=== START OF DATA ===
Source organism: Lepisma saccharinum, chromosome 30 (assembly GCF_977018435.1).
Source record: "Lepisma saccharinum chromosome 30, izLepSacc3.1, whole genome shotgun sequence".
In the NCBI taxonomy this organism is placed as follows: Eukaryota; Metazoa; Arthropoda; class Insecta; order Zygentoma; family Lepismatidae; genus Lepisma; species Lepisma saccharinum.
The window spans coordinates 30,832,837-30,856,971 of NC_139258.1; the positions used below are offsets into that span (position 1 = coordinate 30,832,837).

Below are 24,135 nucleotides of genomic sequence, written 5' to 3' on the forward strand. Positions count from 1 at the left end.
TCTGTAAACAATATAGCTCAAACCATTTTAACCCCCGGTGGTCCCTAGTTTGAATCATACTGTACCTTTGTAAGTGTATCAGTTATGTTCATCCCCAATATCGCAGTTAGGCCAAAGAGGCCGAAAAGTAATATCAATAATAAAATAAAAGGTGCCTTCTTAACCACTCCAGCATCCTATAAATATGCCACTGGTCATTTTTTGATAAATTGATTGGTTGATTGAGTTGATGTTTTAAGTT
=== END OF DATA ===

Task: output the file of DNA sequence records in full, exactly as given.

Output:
Source organism: Lepisma saccharinum, chromosome 30 (assembly GCF_977018435.1).
Source record: "Lepisma saccharinum chromosome 30, izLepSacc3.1, whole genome shotgun sequence".
In the NCBI taxonomy this organism is placed as follows: Eukaryota; Metazoa; Arthropoda; class Insecta; order Zygentoma; family Lepismatidae; genus Lepisma; species Lepisma saccharinum.
The window spans coordinates 30,832,837-30,856,971 of NC_139258.1; the positions used below are offsets into that span (position 1 = coordinate 30,832,837).

Below are 24,135 nucleotides of genomic sequence, written 5' to 3' on the forward strand. Positions count from 1 at the left end.
TCTGTAAACAATATAGCTCAAACCATTTTAACCCCCGGTGGTCCCTAGTTTGAATCATACTGTACCTTTGTAAGTGTATCAGTTATGTTCATCCCCAATATCGCAGTTAGGCCAAAGAGGCCGAAAAGTAATATCAATAATAAAATAAAAGGTGCCTTCTTAACCACTCCAGCATCCTATAAATATGCCACTGGTCATTTTTTGATAAATTGATTGGTTGATTGAGTTGATGTTTTAAGTT